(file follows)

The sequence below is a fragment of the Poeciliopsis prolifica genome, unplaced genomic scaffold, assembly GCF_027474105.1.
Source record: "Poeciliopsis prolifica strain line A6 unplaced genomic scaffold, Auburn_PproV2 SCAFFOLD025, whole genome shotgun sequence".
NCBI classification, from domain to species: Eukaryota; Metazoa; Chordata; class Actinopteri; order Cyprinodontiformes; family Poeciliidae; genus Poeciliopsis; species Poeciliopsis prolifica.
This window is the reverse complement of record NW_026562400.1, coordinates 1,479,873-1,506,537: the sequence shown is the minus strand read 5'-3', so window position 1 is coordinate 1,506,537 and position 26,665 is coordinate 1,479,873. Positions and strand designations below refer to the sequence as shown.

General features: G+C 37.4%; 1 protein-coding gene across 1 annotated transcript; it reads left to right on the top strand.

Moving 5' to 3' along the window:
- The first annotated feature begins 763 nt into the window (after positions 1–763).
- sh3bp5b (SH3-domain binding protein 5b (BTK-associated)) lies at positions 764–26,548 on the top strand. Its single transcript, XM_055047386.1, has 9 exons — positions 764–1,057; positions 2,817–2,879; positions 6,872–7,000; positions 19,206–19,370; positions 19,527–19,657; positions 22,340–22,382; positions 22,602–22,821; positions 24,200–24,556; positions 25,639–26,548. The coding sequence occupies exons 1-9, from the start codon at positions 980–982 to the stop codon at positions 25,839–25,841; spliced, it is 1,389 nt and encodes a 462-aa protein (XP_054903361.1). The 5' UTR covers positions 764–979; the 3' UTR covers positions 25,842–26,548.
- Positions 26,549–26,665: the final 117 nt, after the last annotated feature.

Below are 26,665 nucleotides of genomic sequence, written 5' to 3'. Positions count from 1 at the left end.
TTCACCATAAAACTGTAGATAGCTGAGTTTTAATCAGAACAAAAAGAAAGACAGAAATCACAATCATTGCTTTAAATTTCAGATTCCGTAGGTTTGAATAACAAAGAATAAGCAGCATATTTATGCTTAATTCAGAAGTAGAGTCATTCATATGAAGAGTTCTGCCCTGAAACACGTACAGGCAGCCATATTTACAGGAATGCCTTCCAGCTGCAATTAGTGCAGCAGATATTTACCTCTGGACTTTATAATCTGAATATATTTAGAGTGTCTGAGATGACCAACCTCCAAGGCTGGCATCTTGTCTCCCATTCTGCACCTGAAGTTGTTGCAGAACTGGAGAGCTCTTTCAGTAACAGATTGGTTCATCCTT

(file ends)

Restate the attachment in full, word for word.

The sequence below is a fragment of the Poeciliopsis prolifica genome, unplaced genomic scaffold, assembly GCF_027474105.1.
Source record: "Poeciliopsis prolifica strain line A6 unplaced genomic scaffold, Auburn_PproV2 SCAFFOLD025, whole genome shotgun sequence".
NCBI classification, from domain to species: Eukaryota; Metazoa; Chordata; class Actinopteri; order Cyprinodontiformes; family Poeciliidae; genus Poeciliopsis; species Poeciliopsis prolifica.
This window is the reverse complement of record NW_026562400.1, coordinates 1,479,873-1,506,537: the sequence shown is the minus strand read 5'-3', so window position 1 is coordinate 1,506,537 and position 26,665 is coordinate 1,479,873. Positions and strand designations below refer to the sequence as shown.

General features: G+C 37.4%; 1 protein-coding gene across 1 annotated transcript; it reads left to right on the top strand.

Moving 5' to 3' along the window:
- The first annotated feature begins 763 nt into the window (after positions 1–763).
- sh3bp5b (SH3-domain binding protein 5b (BTK-associated)) lies at positions 764–26,548 on the top strand. Its single transcript, XM_055047386.1, has 9 exons — positions 764–1,057; positions 2,817–2,879; positions 6,872–7,000; positions 19,206–19,370; positions 19,527–19,657; positions 22,340–22,382; positions 22,602–22,821; positions 24,200–24,556; positions 25,639–26,548. The coding sequence occupies exons 1-9, from the start codon at positions 980–982 to the stop codon at positions 25,839–25,841; spliced, it is 1,389 nt and encodes a 462-aa protein (XP_054903361.1). The 5' UTR covers positions 764–979; the 3' UTR covers positions 25,842–26,548.
- Positions 26,549–26,665: the final 117 nt, after the last annotated feature.

Below are 26,665 nucleotides of genomic sequence, written 5' to 3'. Positions count from 1 at the left end.
TTCACCATAAAACTGTAGATAGCTGAGTTTTAATCAGAACAAAAAGAAAGACAGAAATCACAATCATTGCTTTAAATTTCAGATTCCGTAGGTTTGAATAACAAAGAATAAGCAGCATATTTATGCTTAATTCAGAAGTAGAGTCATTCATATGAAGAGTTCTGCCCTGAAACACGTACAGGCAGCCATATTTACAGGAATGCCTTCCAGCTGCAATTAGTGCAGCAGATATTTACCTCTGGACTTTATAATCTGAATATATTTAGAGTGTCTGAGATGACCAACCTCCAAGGCTGGCATCTTGTCTCCCATTCTGCACCTGAAGTTGTTGCAGAACTGGAGAGCTCTTTCAGTAACAGATTGGTTCATCCTT